New analysis reveals:
Netflix, Spotify and Amazon failings on GDPR
Brussels/Washington – Tracking by default and confusing privacy policies: A new report by the Transatlantic Consumer Dialogue (TACD) and Heinrich-Böll-Stiftung Brussels European Union highlights the need for GDPR enforcement.
The research used a mixture of anonymous testers, requests for access to personal data made by volunteers, and an analysis of existing EU and US legislation. It found the companies:
- Use default settings that allow third parties to track users. Amazon was found to be the platform with the most intrusive third-party tracking, and Netflix was the one with the least.
- Do not obtain valid opt-in consent for cookies, which record the user’s browsing activity, and instead rely on implied consent, which is in contradiction to the requirements of the e-privacy Directive. Spotify, for example, installed an automatic advertisement cookie on the website app without obtaining consent.
- Apply privacy policies that are ambiguous about what data the companies collect and why, meaning key transparency obligations under GDPR are not met. For example, the Netflix privacy notice advises that personal information may be processed for ‘other purposes described in the Use of Information section of this Privacy Statement’, but such purposes are not expressly defined in the statement.
- Use design features and wording which support privacy intrusive defaults. For example, Spotify advises those who seek to disable cookie tracking that in doing so, it may negatively impact their experience, but does not explain why.
- Were found to have increased privacy settings and choices in the EU when compared with the US, especially in relation to data access requests through Amazon US.
The GDPR entered into force in May 2018, granting strong privacy protections on collecting, storing, sharing and using personal data to everyone who resides in the EU.
None of the companies complied fully with GDPR when personal data access requests were made by the study volunteers. The personal data supplied by Spotify EU does not appear to contain all the categories of personal data variously set out by Spotify in its privacy related notices, and to which people are entitled to under the GDPR. For example, no profiling data was supplied to any of the volunteers making requests, nor was data obtained by the companies from third parties.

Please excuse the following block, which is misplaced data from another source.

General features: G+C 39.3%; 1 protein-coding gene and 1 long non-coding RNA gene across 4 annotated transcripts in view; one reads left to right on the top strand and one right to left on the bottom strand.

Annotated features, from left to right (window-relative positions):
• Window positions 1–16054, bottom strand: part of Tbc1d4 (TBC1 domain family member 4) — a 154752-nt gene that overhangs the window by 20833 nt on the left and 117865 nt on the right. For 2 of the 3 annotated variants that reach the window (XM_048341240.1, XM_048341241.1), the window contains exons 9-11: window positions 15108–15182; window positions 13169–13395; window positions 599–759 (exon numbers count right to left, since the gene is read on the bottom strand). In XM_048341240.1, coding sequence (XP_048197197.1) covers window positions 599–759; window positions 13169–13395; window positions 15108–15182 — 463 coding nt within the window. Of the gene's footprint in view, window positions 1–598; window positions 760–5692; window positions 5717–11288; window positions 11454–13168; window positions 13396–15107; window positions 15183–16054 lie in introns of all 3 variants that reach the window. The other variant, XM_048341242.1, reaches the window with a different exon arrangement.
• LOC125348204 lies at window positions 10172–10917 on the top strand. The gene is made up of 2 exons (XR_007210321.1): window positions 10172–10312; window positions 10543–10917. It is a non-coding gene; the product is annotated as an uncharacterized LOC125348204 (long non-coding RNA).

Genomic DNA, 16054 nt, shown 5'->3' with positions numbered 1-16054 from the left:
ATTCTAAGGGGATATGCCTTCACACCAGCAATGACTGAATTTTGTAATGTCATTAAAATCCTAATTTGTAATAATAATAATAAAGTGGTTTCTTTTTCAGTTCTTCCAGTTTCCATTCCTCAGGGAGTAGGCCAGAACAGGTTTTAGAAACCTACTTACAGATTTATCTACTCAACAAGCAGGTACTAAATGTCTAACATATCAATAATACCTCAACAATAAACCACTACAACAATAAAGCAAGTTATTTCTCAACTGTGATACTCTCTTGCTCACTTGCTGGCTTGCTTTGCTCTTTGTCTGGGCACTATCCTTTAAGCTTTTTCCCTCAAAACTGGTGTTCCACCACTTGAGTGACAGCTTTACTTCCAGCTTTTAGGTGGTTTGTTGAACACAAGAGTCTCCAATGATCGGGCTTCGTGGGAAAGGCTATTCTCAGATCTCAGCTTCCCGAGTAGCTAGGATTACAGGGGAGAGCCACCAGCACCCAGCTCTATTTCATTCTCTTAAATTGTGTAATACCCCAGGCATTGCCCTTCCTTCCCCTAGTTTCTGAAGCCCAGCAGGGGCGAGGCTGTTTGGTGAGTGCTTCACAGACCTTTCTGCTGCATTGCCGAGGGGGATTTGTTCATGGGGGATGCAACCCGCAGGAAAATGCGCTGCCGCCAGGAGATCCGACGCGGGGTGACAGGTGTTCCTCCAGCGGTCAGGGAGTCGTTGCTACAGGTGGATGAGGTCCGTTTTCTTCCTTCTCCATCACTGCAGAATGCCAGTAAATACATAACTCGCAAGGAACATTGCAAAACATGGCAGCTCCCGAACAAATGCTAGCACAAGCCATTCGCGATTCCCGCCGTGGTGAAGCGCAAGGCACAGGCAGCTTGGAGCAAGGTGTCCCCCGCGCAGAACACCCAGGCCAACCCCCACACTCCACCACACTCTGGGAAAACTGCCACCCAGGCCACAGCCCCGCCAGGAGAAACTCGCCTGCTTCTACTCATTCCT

The research also compared the extent to which US-based customers benefited from similar rights to EU-based customers of the three companies. It found that American consumers were subjected to even more intrusive tracking, had less transparency and did not have the same right of access to their data as EU citizens.
Finn Myrstad, TACD’s EU Digital Policy Committee chair, said: ‘Privacy rights and safeguards have never been more important, but the findings show that companies in the EU are not moving fast enough to fulfil their requirements under the GDPR. It is important that regulators take bold steps in enforcing the rules that safeguard consumer privacy and security.’
Zora Siebert, Head of EU Policy Programme at Heinrich-Böll-Stiftung Brussels European Union, said: ‘Privacy policies should not require 20 minutes to read and should not be difficult to comprehend. Pre-ticked boxes do not help to inform users about data tracking and do not allow active consent to being tracked by advertisers. Robust enforcement mechanisms must be in place to ensure that people’s privacy rights are protected in the same way as fundamental human rights.’
TACD and Heinrich-Böll-Stiftung Brussels European Union recommend that in the EU, regulators step up enforcement of existing privacy legislation, whilst consumer and privacy organisations continue to pressure and litigate against non-compliant company practices. Meanwhile in the US, there is a need to establish a baseline federal data protection and privacy law that does not pre-empt stronger state privacy protections and that creates an independent data protection agency.
Notes to editors
The report can be found here.
For press comments please contact Alexandra Graziano
The Transatlantic Consumer Dialogue is a forum of US and EU consumer organisations which develops and agrees on joint consumer policy recommendations to the US government and European Union to promote the consumer interest in EU and US policy making.
TACD champions the consumer perspective in transatlantic decision making. It is our mission to ensure that EU/US policy dialogue promotes consumer welfare on both sides of the Atlantic and is well informed about the implications of policy decisions on consumers.
Fostering democracy and upholding human rights, taking action to prevent the destruction of the global ecosystem, advancing equality between women and men, securing peace through conflict prevention in crisis zones, and defending the freedom of individuals against excessive state and economic power – these are the objectives that drive the ideas and actions of the Heinrich Böll Foundation.
While the foundation maintains close ties to the German Green Party, it works independently and nurtures a spirit of intellectual openness. The foundation maintains a worldwide network with 32 international offices at present.